Exercise 8.8 Creating a Login Form

  1. Create a new page from the nrfdefault template. Close any other open pages. Close the Behaviors panel.

  2. Highlight the {erMainData} text and type the following text:

  3. Welcome Back! Please use the following form to log in to our site.

  4. Press Enter.

  5. From the menu bar, select Insert/Form. Name the Form fmLogin.

  6. TIP

    Allowing Access to Your Pages by Passing Variables Another way to give visitors access to your pages after they are authenticated is to pass a variable from page to page. Each page would then check whether that variable exists in the database and allow access to the page when appropriate. A variable is passed from one page to another by appending the variable to the URL for the page.

    For instance, suppose you clicked on a link to http://localhost/insideud4/newpage.asp and you are an authenticated user. The original page could pass your username to the next page by changing the link to http://localhost/insideud4/newpage.asp?username=yourusername. The newpage.asp document would then understand that you are allowed access to the page and would enable you to view its content.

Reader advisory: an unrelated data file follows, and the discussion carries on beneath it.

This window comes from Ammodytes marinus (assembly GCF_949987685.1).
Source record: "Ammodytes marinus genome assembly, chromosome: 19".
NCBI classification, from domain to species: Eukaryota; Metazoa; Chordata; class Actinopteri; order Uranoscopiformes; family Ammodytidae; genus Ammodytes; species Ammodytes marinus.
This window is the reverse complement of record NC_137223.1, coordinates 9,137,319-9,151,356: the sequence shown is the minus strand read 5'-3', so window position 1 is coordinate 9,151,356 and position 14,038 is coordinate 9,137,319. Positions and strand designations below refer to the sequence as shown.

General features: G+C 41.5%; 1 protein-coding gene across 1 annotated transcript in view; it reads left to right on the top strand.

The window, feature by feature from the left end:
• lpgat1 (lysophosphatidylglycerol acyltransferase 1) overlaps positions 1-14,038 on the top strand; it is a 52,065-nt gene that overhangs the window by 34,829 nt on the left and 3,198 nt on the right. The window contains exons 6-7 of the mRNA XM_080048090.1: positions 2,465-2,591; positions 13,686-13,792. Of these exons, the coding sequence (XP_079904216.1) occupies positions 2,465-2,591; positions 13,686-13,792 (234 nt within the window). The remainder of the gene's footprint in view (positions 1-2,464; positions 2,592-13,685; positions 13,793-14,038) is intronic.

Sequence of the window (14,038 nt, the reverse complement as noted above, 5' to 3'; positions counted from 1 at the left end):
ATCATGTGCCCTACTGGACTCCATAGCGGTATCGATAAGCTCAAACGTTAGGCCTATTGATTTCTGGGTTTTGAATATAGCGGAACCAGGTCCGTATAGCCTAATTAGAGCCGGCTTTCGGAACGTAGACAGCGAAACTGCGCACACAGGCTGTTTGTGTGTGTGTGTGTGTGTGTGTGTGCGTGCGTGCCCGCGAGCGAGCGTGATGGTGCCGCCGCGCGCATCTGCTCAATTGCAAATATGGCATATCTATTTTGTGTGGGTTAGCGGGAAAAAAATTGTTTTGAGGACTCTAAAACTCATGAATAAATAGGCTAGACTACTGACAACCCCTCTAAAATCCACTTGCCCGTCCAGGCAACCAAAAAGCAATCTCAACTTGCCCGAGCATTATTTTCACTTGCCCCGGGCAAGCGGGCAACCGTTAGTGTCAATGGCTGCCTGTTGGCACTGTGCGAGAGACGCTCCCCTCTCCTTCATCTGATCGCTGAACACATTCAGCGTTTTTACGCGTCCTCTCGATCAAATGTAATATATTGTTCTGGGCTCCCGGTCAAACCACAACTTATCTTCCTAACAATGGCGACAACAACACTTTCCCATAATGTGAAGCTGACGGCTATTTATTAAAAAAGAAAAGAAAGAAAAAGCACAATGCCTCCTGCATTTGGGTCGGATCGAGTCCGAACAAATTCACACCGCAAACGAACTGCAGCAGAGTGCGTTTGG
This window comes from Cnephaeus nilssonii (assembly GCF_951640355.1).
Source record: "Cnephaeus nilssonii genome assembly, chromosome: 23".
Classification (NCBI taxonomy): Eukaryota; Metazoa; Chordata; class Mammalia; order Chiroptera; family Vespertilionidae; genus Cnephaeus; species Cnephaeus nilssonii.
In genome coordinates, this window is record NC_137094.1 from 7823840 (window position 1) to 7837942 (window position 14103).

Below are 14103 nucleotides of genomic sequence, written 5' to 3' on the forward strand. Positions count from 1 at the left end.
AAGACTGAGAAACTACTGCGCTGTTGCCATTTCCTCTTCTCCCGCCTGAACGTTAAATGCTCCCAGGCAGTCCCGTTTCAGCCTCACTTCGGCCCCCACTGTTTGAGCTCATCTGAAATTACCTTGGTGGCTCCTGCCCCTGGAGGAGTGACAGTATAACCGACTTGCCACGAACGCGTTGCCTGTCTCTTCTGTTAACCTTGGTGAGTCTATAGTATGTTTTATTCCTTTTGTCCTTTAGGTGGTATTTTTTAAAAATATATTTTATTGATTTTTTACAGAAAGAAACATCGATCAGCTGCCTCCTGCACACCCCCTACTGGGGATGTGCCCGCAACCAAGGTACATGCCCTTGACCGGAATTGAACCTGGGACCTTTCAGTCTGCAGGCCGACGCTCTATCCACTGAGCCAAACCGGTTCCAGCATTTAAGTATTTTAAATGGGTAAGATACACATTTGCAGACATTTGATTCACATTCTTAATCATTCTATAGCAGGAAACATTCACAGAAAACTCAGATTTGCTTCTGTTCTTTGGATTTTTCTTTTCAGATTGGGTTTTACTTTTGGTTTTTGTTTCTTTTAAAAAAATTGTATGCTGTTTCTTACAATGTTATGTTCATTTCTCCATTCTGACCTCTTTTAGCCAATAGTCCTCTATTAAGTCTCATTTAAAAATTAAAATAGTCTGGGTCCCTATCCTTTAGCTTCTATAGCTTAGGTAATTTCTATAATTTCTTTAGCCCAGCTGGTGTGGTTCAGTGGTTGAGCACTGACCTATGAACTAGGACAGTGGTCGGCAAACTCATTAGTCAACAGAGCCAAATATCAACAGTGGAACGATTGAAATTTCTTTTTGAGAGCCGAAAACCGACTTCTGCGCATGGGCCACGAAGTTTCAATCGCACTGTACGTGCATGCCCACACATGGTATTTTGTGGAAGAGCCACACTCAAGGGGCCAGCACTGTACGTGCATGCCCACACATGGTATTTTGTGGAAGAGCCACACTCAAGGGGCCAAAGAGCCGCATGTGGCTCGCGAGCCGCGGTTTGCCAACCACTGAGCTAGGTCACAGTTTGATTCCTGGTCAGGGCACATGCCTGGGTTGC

This method, however, has its drawbacks. While it may be useful for passing small variables from page to page, it quickly becomes cumbersome when passing a large number of variables from page to page. For instance, suppose you wanted to give your visitors the ability to maintain a shopping cart that lasted throughout their sessions. As they moved through the site adding items to their carts, the list of variables being passed from page to page could become huge. The more effective approach would be to create a session using a cookie, and to store the shopping cart information in the cookie. Because some servers place a limit on the maximum number of characters that can be placed in a URL, this effectively restricts the viability of this method for passing large amounts of data.